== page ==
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Dangerously cold temperatures could dampen turnout for Iowa's caucuses

A MARTÍNEZ, HOST:

Iowa is at the center of attention in U.S. politics.

LEILA FADEL, HOST:

Yeah. Tonight, Iowa Republicans hold the first nominating contest in the party's presidential race. The favorite in that race, Donald Trump, is also the clear favorite to win the Iowa caucuses. But some rivals to the former president have been campaigning hard, even as temperatures in Iowa have plunged below zero.

MARTÍNEZ: NPR national political correspondent Don Gonyea is in Iowa. We have defrosted him so he can join us today. Don, the forecast calls for - what? - below zero degrees all day in Des Moines. So what's that feel like and how is it affecting the race?

DON GONYEA, BYLINE: Oh, you are being so optimistic on the temperature. As we speak, it is -16.

MARTÍNEZ: Oof.

GONYEA: Wind chill -33. Here's the good news - we don't expect any snow today. At caucus time, it'll be 5 below plus wind chill. Candidates have been talking about it, knowing that the weather could play a role in the results. So let's listen to some sound from a recent day on the trail this week. Here's Nikki Haley, Donald Trump Jr., and then you'll hear Ron DeSantis.

(SOUNDBITE OF ARCHIVED RECORDING)

NIKKI HALEY: It's going to be so cold.

(LAUGHTER)

HALEY: Like, I don't even know what -15 is.

(LAUGHTER)

DONALD TRUMP JR: I understand it's going to be -4, but if I can get my Florida butt back up here.

RON DESANTIS: Zero degrees, -10, -20. But you know what?

GONYEA: OK. So, you know, we don't know how many voters will actually show up. These are dangerous conditions. We don't know what the roads are going to look like everywhere. But I do have to say, some voters, when you talk to them, are really committed, like Brice Musgrove. I met him at that DeSantis event.

Might the weather affect whether or not you actually caucus?

BRICE MUSGROVE: No, probably not.

GONYEA: You'll get out?

MUSGROVE: Yeah, yeah. We're used to it in Iowa, so it's important enough, we'll get out.

GONYEA: You're used to 15 below?

MUSGROVE: I don't know whether you ever get used to it, but you can tolerate it for short periods of time.

MARTÍNEZ: Wow, all right. You know, Don, not that long ago, I spent a few days driving from Sioux County to Des Moines. And almost everyone I spoke to was, for the most part, all in on Donald Trump. Is that what you're hearing, too?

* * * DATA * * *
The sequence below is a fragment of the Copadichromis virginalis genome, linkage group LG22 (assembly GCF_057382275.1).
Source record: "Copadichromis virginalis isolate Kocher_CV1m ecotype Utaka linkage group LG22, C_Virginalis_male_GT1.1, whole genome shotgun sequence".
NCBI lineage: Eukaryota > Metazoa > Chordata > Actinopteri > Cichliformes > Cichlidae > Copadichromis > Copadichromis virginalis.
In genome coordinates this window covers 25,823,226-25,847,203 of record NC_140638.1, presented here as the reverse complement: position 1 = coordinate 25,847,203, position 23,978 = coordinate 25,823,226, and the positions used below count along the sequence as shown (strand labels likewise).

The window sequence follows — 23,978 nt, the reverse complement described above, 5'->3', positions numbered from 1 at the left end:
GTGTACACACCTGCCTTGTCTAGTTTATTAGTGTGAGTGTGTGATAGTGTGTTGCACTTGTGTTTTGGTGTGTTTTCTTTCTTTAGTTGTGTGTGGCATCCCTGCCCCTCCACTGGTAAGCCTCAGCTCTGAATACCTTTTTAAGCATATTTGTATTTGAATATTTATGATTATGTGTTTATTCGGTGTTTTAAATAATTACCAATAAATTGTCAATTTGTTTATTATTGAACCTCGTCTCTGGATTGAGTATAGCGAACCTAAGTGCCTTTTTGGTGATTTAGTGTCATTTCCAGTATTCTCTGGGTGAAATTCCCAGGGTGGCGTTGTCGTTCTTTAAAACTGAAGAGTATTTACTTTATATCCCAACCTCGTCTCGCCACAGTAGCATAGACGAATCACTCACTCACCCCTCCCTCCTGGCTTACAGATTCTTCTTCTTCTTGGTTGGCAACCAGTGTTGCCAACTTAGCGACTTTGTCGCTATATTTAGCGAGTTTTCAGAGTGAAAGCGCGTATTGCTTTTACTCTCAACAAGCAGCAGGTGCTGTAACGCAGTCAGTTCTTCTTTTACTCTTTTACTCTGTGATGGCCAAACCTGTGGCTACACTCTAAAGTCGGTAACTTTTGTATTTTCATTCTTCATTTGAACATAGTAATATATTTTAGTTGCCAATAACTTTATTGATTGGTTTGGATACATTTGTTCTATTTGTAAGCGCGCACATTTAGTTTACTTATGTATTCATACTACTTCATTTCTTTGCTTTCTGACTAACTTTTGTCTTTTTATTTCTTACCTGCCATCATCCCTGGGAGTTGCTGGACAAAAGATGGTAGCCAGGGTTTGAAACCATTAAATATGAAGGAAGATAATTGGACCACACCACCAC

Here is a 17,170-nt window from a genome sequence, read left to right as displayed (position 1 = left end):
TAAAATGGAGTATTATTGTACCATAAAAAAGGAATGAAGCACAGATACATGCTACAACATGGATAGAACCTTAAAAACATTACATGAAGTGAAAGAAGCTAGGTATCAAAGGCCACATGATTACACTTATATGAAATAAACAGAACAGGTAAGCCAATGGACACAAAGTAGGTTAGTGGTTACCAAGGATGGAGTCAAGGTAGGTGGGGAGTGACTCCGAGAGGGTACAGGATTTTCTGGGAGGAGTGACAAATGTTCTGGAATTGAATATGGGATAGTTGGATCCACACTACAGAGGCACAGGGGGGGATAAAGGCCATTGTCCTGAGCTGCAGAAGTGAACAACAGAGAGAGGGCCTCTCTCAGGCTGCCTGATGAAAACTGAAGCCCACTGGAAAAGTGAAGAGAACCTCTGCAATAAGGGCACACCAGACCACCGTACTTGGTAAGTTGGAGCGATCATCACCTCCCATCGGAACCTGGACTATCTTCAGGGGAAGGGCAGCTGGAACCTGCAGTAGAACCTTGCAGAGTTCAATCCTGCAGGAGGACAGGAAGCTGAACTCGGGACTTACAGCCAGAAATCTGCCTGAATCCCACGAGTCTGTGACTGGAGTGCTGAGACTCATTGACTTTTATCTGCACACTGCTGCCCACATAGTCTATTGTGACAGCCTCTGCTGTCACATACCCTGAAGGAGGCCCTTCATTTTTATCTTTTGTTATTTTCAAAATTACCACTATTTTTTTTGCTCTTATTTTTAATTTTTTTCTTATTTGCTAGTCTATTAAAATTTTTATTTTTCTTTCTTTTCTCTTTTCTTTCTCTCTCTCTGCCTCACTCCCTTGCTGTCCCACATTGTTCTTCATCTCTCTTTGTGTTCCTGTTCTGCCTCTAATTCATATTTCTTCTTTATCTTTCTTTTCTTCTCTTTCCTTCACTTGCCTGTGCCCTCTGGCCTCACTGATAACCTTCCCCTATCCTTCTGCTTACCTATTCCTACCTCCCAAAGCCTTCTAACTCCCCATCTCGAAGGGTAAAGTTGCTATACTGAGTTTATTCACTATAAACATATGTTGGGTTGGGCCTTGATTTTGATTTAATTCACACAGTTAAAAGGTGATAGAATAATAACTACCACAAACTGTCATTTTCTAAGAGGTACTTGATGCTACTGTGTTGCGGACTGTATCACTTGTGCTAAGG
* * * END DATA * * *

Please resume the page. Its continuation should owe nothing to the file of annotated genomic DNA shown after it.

GONYEA: That's what the polls show us, certainly. And it's really easy to find people who are extremely enthusiastic about Trump running again. But you can find people who are not voting for Trump. You find them at rallies for DeSantis and Haley, and they'll tell you lots of reasons why they can't back Trump. But when you press them about what they'll do if Trump is the nominee come November, most say, yeah, they'd be with him over Joe Biden.

MARTÍNEZ: Now, if Trump wins, it would seem to be a close battle for runner-up between Haley and DeSantis. How have they positioned themselves in the contest's final days?

GONYEA: So Haley says Trump was the right president at the right time, but electing him again would just bring chaos. DeSantis says you can like Trump, but you can't deny that if he is the nominee, then the election is going to be all about January 6 and criminal charges and that that plays into Democrats' hands.

MARTÍNEZ: And, you know - and for Donald Trump, it seems like his main battle, Don, is not necessarily with the other candidates but against his own expectations. So then what's in it for everyone else?

GONYEA: Well, it does feel like a battle for second place. And more than anything, it's DeSantis who needs second place because he has poured so much into Iowa. And if he should finish third, you'd really hear calls for him to drop out. Haley has New Hampshire coming up next, where she has actually polled well - second place, but well. And she really wants to set up a showdown with former President Trump there.

MARTÍNEZ: That's NPR's Don Gonyea. Thanks for braving the cold, Don.

GONYEA: A, will do. Transcript provided by NPR, Copyright NPR.

NPR transcripts are created on a rush deadline by an NPR contractor. This text may not be in its final form and may be updated or revised in the future. Accuracy and availability may vary. The authoritative record of NPR’s programming is the audio record.

A Martínez is one of the hosts of Morning Edition and Up First. He came to NPR in 2021 and is based out of NPR West.
You're most likely to find NPR's Don Gonyea on the road, in some battleground state looking for voters to sit with him at the local lunch spot, the VFW or union hall, at a campaign rally, or at their kitchen tables to tell him what's on their minds. Through countless such conversations over the course of the year, he gets a ground-level view of American elections. Gonyea is NPR's National Political Correspondent, a position he has held since 2010. His reports can be heard on all NPR News programs and at NPR.org. To hear his sound-rich stories is akin to riding in the passenger seat of his rental car, traveling through Iowa or South Carolina or Michigan or wherever, right along with him.